Dir: Michael Winterbottom. UK 2002. 87mins.
It's a road movie to end road movies: two Afghan refugees' long, life-threatening overland journey from Pakistan to London, shot with a small DV camera but a big wide-screen sweep. World premiered at the London Film Festival - where it played as a last-minute addition - In This World forms an impromptu companion piece to the event's curtain raiser, Dirty Pretty Things, and to other thoughtful recent films about Britain's refugees and asylum-seekers such as Paul Pawlikowski's Last Resort. It should be a welcome guest at future festivals and might secure a limited theatrical release on the strength of its torn-from-the-headlines urgency and director Michael Winterbottom's following, prior to transmission on the BBC (a co-production partner) next September.
Devised by the writer Tony Grisoni after the collapse of his last project, Terry Gilliam's The Man Who Killed Don Quixote, the story is based on hundreds of first hand accounts from smuggled refugees. Its opening images introduce the cheerful chaos of the camp of Shamshatoo, in North West Pakistan, and two of its 53,000 Afghan inmates: Enayatullah (his real name), a charming, handsome youth who helps out on his family's market stall, and the orphaned Jamal, his younger, but more streetwise cousin. With the agreement of Enayatullah's family, this pair decides to travel to London in search of a better life, engaging the costly services of a people smuggler to organise their itinerary.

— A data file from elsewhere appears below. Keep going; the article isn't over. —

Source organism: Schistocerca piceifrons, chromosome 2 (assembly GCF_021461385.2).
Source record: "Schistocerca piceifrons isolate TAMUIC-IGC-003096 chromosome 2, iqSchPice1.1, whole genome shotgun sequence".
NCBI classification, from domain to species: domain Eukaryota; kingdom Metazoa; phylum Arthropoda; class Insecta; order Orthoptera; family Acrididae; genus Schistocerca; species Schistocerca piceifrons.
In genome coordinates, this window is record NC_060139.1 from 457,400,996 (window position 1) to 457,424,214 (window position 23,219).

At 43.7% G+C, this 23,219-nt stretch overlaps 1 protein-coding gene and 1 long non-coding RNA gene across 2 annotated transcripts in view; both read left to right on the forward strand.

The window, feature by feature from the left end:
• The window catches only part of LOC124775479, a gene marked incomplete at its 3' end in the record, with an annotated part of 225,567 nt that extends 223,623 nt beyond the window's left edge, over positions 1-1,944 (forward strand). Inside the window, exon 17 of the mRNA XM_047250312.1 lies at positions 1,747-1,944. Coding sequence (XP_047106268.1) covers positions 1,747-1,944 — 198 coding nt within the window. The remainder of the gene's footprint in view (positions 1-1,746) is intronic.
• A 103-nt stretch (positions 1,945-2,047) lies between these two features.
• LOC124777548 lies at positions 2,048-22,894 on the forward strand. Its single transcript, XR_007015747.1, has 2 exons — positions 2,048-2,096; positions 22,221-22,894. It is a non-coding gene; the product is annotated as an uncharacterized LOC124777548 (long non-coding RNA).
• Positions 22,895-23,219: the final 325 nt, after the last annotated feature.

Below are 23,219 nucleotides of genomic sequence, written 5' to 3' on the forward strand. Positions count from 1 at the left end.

The trip through Pakistan, Iran, Turkey and thence by sea to Italy in a container ship takes place in a constant state of high anxiety, leavened only by Jamal's resilience and his feisty ability to make up terrible jokes. Improvised by a non-professional cast from an outline script, the film reaches its dreadful climax in a sequence based on the real tragedy which inspired it: the slow death of a container load of refugees locked for hours in the dark with no water and insufficient air.
Winterbottom's emotional restraint - a liability with more conventional fiction material, such as his two Thomas Hardy adaptations, Jude and The Claim - works in his favour here, playing down the inbuilt melodramatic elements in order to let events speak for themselves. Voice-over is used briefly in the opening scenes to place the characters in a broader international context, but is soon abandoned so as, the director says, to prevent the piece from becoming too polemical.
The DV camerawork, often shot undercover using a ten-person crew and available light, inevitably looks rough at times. But inventive sequences, such as a lyrical montage of Teheran's bright lights, a long night crossing across a frozen mountain, and the terrifying ordeal inside the pitch-black container, create contrasting rhythms and textures. A lush orchestral score - by Dario Marianelli, who also wrote the music for The Warrior - enhances the epic feel.
Made under the working title of The Silk Road, this was briefly renamed M1187511, referring to the Home Office visa application number assigned to the real-life Jamal, who travelled back to Britain under his own steam after shooting was completed. The film's final title seems at first nondescript but, as the story proceeds, acquires layers of meaning whose full resonance is revealed only at the end.
Prod co: Revolution, BBC Films, the Film Consortium
Int'l sales: The Works
Exec prods: Chris Auty, David M Thompson
Prods: Andrew Eaton, Anita Overland
Co-prod: Behrooz Hashemian
Scr: Tony Grisoni
Cinematography: Marcel Zyskind
Ed: Peter Christelis
Music: Dario Marianelli
Main cast: Jamal Udin Torabi, Enayatullah